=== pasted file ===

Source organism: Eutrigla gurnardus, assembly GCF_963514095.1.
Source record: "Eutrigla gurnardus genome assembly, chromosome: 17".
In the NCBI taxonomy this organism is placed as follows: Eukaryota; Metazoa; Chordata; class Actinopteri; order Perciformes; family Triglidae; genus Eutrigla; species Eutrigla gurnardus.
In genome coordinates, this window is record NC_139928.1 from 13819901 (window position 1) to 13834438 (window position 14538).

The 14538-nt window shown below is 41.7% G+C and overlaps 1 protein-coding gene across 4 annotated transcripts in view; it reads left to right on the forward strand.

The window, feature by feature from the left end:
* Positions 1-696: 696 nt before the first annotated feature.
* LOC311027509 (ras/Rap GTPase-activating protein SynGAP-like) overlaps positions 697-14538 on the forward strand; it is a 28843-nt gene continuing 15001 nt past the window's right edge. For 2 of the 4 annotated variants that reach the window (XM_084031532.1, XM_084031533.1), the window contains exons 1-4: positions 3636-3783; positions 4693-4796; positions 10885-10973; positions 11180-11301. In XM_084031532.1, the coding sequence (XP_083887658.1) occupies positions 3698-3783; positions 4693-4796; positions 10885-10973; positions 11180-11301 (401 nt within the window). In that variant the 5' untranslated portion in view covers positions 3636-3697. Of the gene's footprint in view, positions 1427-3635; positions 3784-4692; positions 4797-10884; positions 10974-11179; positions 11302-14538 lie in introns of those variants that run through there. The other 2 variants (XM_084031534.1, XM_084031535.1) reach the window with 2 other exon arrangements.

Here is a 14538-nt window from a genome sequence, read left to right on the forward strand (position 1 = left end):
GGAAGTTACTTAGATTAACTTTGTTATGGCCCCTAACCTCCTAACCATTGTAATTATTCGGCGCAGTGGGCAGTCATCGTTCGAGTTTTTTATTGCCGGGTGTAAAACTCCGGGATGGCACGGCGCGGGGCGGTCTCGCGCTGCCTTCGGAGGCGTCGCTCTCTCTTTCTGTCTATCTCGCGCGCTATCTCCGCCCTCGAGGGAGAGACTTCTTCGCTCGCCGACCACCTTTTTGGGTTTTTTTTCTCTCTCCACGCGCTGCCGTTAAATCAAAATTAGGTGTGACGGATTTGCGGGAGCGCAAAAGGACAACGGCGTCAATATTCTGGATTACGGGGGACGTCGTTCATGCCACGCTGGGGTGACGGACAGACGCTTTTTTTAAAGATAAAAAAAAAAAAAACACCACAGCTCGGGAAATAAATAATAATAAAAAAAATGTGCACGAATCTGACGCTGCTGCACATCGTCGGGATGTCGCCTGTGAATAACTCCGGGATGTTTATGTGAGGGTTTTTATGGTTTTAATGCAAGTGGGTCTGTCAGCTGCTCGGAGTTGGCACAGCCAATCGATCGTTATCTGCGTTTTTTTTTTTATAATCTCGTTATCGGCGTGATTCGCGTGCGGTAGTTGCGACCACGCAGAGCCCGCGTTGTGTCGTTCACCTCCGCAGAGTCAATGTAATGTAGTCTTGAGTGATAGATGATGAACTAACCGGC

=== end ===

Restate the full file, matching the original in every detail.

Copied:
Source organism: Eutrigla gurnardus, assembly GCF_963514095.1.
Source record: "Eutrigla gurnardus genome assembly, chromosome: 17".
In the NCBI taxonomy this organism is placed as follows: Eukaryota; Metazoa; Chordata; class Actinopteri; order Perciformes; family Triglidae; genus Eutrigla; species Eutrigla gurnardus.
In genome coordinates, this window is record NC_139928.1 from 13819901 (window position 1) to 13834438 (window position 14538).

The 14538-nt window shown below is 41.7% G+C and overlaps 1 protein-coding gene across 4 annotated transcripts in view; it reads left to right on the forward strand.

The window, feature by feature from the left end:
* Positions 1-696: 696 nt before the first annotated feature.
* LOC311027509 (ras/Rap GTPase-activating protein SynGAP-like) overlaps positions 697-14538 on the forward strand; it is a 28843-nt gene continuing 15001 nt past the window's right edge. For 2 of the 4 annotated variants that reach the window (XM_084031532.1, XM_084031533.1), the window contains exons 1-4: positions 3636-3783; positions 4693-4796; positions 10885-10973; positions 11180-11301. In XM_084031532.1, the coding sequence (XP_083887658.1) occupies positions 3698-3783; positions 4693-4796; positions 10885-10973; positions 11180-11301 (401 nt within the window). In that variant the 5' untranslated portion in view covers positions 3636-3697. Of the gene's footprint in view, positions 1427-3635; positions 3784-4692; positions 4797-10884; positions 10974-11179; positions 11302-14538 lie in introns of those variants that run through there. The other 2 variants (XM_084031534.1, XM_084031535.1) reach the window with 2 other exon arrangements.

Here is a 14538-nt window from a genome sequence, read left to right on the forward strand (position 1 = left end):
GGAAGTTACTTAGATTAACTTTGTTATGGCCCCTAACCTCCTAACCATTGTAATTATTCGGCGCAGTGGGCAGTCATCGTTCGAGTTTTTTATTGCCGGGTGTAAAACTCCGGGATGGCACGGCGCGGGGCGGTCTCGCGCTGCCTTCGGAGGCGTCGCTCTCTCTTTCTGTCTATCTCGCGCGCTATCTCCGCCCTCGAGGGAGAGACTTCTTCGCTCGCCGACCACCTTTTTGGGTTTTTTTTCTCTCTCCACGCGCTGCCGTTAAATCAAAATTAGGTGTGACGGATTTGCGGGAGCGCAAAAGGACAACGGCGTCAATATTCTGGATTACGGGGGACGTCGTTCATGCCACGCTGGGGTGACGGACAGACGCTTTTTTTAAAGATAAAAAAAAAAAAAACACCACAGCTCGGGAAATAAATAATAATAAAAAAAATGTGCACGAATCTGACGCTGCTGCACATCGTCGGGATGTCGCCTGTGAATAACTCCGGGATGTTTATGTGAGGGTTTTTATGGTTTTAATGCAAGTGGGTCTGTCAGCTGCTCGGAGTTGGCACAGCCAATCGATCGTTATCTGCGTTTTTTTTTTTATAATCTCGTTATCGGCGTGATTCGCGTGCGGTAGTTGCGACCACGCAGAGCCCGCGTTGTGTCGTTCACCTCCGCAGAGTCAATGTAATGTAGTCTTGAGTGATAGATGATGAACTAACCGGC